• Pfc. Joel D. Dulashanti, a sniper with 4th Squadron, 73rd Cavalry Regiment, jots down notes as a spotter for another sniper during their training on the new XM110 Semi-automatic Sniper System held here at Forward Operating Base Salerno, Afghanistan. The SASS will be an addition to the arsenal of weapons the Soldiers of Task Force Fury have at their disposal, such as the older style M24 Sniper Weapon System, seen here in the foreground.

    Snipers in Afghanistan Receive New Weapon

    Pfc. Joel D. Dulashanti, a sniper with 4th Squadron, 73rd Cavalry Regiment, jots down notes as a spotter for another sniper during their training on the new XM110 Semi-automatic Sniper System held here at Forward Operating Base Salerno, Afghanistan...

  • Soldiers from Task Force Fury peer down the small-arms range at Forward Operating Base Salerno, Afghanistan, while training on the new XM100 semi-automatic sniper system April 19. The SASS will be an addition to the arsenal of weapons the Soldiers of Task Force Fury have at their disposal.

    Snipers in Afghanistan Receive New Weapon

    Soldiers from Task Force Fury peer down the small-arms range at Forward Operating Base Salerno, Afghanistan, while training on the new XM100 semi-automatic sniper system April 19. The SASS will be an addition to the arsenal of weapons the Soldiers of...

FORWARD OPERATING BASE SALERNO, Afghanistan (Army News Service, April 23, 2007) - Soldiers from Task Force Fury are the first in a combat zone to receive a new sniper rifle, the XM110 semi-automatic sniper system.

The new rifle has several new features, the most prominent being an improved rate of fire.

"It's semi-automatic, so it allows for rapid re-engagement of targets," said Staff Sgt. Jason R. Terry, a sniper instructor with the U.S. Army Sniper School.

Older rifles such as the M24 Sniper Weapon System are bolt-action weapons that require the user to manually feed another round into the chamber after each shot. The automatic firing capabilities of the SASS will decrease lag time in between shots, Staff Sgt. Terry said.

A metal tube that fits over the barrel of the rifle also significantly reduces the signature blast and eliminates the small cloud of dust that rises off the ground from the gases emitted through the barrel.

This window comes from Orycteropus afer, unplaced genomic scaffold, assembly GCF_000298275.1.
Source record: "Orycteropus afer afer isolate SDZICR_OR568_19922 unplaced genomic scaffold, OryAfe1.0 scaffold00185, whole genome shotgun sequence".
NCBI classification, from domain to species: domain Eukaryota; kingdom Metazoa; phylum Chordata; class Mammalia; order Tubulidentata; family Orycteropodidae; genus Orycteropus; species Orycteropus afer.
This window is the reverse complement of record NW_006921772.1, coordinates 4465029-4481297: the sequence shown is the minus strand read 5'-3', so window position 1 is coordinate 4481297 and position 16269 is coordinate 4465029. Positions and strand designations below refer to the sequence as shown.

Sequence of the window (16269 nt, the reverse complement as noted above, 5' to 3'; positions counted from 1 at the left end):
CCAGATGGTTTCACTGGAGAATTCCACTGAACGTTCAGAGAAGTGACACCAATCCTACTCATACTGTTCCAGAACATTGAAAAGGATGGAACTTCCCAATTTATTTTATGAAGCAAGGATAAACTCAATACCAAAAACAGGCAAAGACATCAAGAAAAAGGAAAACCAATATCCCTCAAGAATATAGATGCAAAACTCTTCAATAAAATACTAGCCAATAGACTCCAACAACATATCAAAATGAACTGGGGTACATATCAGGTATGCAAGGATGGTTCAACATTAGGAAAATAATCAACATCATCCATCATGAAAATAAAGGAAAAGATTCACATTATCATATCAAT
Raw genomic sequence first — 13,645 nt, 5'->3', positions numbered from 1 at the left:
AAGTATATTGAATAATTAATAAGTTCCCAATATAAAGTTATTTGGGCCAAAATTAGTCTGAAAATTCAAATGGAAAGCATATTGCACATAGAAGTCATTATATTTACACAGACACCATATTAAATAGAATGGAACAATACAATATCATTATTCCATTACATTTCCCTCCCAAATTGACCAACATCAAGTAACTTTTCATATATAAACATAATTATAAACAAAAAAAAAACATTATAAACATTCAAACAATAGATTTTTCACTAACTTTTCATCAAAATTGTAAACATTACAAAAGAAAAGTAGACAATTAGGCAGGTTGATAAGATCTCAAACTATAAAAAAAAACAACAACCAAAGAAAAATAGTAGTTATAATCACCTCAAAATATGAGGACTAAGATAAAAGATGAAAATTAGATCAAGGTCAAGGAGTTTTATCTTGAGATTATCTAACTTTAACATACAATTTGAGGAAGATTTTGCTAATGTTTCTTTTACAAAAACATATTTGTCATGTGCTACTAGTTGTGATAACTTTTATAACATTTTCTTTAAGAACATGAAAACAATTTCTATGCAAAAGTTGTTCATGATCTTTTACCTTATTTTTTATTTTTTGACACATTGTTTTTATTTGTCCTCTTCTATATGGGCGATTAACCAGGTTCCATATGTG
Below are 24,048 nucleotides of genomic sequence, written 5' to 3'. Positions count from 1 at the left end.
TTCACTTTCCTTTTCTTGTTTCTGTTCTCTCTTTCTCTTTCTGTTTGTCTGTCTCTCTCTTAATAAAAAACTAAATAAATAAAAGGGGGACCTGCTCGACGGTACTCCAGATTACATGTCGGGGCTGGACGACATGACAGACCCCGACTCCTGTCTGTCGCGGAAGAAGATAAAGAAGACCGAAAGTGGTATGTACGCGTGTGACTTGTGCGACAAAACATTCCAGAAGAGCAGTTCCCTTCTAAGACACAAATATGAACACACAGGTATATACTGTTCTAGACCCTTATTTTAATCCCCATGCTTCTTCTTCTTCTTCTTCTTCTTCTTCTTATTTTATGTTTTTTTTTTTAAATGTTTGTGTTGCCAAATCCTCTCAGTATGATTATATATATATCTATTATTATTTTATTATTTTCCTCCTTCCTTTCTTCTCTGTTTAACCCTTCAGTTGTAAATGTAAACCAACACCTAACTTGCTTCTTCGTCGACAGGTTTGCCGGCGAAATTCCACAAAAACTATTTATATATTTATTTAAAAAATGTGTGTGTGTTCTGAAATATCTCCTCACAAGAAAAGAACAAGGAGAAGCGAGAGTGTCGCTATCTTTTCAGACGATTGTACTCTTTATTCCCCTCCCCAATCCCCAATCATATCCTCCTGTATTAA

This advancement will make locating snipers in the field, even after they have fired a shot, difficult for enemy forces, said Staff Sgt. Terry.

The new weapons came with three days of training, both in the classroom and on the range, by Staff Sgt. Terry and other experts.

"We learned to maintain and operate the weapon, what we can fix ourselves and what we can't," said Pfc. Joel D. Dulashanti, a sniper with the 82nd Airborne Division's Troop C, 4th Squadron, 73rd Cavalry Regiment, 4th Brigade Combat Team.

Mr. Kyle P. Gleason, an equipment specialist with Tank Automotive and Armorist Command, handled the maintenance portion of the class.

"I teach them the basics," he said. "Here's your rifle, here's what it can do and here's how you take care of it."

Mr. Gleason taught Soldier how to determine the level of maintenance the weapon needs and who is capable of providing it. He also cautioned Soldiers about particularly fragile parts of the weapon, which only manufacturers can repair.

Soldiers appreciated the hands-on training, which they said helped them better understand their new equipment.

"I think it's a pretty simple gun to maintain and operate," said Spc. Aaron J. Fillmore, an infantryman with Troop C, 4-73rd Cav. "It was good to get the familiarization with the weapon."

(Spc. Matthew Leary writes for the Task Force Fury Public Affairs Office.)

Page last updated Mon April 23rd, 2007 at 09:32